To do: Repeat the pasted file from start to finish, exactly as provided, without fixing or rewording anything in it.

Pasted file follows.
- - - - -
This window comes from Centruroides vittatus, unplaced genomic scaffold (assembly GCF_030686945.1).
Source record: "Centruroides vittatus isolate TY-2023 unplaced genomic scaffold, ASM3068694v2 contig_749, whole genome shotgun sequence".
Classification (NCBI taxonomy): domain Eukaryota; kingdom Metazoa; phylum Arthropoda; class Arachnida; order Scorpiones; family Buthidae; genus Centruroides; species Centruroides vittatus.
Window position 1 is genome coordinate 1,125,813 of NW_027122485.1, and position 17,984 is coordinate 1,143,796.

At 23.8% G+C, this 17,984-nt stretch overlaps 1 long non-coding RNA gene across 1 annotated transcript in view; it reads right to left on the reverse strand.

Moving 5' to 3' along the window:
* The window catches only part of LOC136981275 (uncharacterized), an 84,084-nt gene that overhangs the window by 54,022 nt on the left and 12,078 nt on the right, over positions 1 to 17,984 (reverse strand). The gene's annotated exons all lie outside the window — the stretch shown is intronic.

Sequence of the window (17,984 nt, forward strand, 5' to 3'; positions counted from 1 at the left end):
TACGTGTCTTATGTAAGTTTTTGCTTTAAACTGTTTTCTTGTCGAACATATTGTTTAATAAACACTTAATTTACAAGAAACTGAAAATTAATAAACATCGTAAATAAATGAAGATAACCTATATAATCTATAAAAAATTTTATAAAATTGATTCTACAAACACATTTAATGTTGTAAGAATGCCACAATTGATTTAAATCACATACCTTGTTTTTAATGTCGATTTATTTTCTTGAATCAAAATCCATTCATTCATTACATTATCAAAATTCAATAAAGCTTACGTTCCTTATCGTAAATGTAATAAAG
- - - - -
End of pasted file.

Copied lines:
This window comes from Centruroides vittatus, unplaced genomic scaffold (assembly GCF_030686945.1).
Source record: "Centruroides vittatus isolate TY-2023 unplaced genomic scaffold, ASM3068694v2 contig_749, whole genome shotgun sequence".
Classification (NCBI taxonomy): domain Eukaryota; kingdom Metazoa; phylum Arthropoda; class Arachnida; order Scorpiones; family Buthidae; genus Centruroides; species Centruroides vittatus.
Window position 1 is genome coordinate 1,125,813 of NW_027122485.1, and position 17,984 is coordinate 1,143,796.

At 23.8% G+C, this 17,984-nt stretch overlaps 1 long non-coding RNA gene across 1 annotated transcript in view; it reads right to left on the reverse strand.

Moving 5' to 3' along the window:
* The window catches only part of LOC136981275 (uncharacterized), an 84,084-nt gene that overhangs the window by 54,022 nt on the left and 12,078 nt on the right, over positions 1 to 17,984 (reverse strand). The gene's annotated exons all lie outside the window — the stretch shown is intronic.

Sequence of the window (17,984 nt, forward strand, 5' to 3'; positions counted from 1 at the left end):
TACGTGTCTTATGTAAGTTTTTGCTTTAAACTGTTTTCTTGTCGAACATATTGTTTAATAAACACTTAATTTACAAGAAACTGAAAATTAATAAACATCGTAAATAAATGAAGATAACCTATATAATCTATAAAAAATTTTATAAAATTGATTCTACAAACACATTTAATGTTGTAAGAATGCCACAATTGATTTAAATCACATACCTTGTTTTTAATGTCGATTTATTTTCTTGAATCAAAATCCATTCATTCATTACATTATCAAAATTCAATAAAGCTTACGTTCCTTATCGTAAATGTAATAAAG